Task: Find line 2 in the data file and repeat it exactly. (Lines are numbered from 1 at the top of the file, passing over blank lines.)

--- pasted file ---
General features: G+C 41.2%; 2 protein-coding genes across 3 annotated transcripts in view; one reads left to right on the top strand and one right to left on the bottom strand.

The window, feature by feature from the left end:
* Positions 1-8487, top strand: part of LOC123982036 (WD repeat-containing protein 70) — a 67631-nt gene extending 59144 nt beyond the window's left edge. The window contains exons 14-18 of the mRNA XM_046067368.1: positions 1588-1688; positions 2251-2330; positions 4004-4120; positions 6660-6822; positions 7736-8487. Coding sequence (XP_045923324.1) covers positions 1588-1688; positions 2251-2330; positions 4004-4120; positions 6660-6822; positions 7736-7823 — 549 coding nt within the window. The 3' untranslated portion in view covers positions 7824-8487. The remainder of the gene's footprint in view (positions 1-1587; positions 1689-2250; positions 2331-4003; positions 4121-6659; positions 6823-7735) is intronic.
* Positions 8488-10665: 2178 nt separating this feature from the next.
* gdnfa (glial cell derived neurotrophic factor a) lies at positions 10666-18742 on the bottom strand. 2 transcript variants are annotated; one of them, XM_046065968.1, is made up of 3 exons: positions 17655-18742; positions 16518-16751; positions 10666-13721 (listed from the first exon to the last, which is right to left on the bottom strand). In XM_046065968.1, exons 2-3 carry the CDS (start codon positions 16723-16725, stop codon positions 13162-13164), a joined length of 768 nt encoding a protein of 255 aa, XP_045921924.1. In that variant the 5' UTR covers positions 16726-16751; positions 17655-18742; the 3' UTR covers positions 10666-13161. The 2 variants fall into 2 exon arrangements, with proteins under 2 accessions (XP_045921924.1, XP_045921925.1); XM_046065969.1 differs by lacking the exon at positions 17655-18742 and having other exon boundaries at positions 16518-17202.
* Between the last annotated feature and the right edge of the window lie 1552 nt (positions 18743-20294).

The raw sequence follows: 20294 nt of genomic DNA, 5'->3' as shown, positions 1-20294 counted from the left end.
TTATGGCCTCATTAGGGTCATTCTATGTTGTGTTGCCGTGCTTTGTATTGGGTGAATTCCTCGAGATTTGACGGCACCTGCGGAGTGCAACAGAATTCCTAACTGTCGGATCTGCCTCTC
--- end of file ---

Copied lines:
The window, feature by feature from the left end: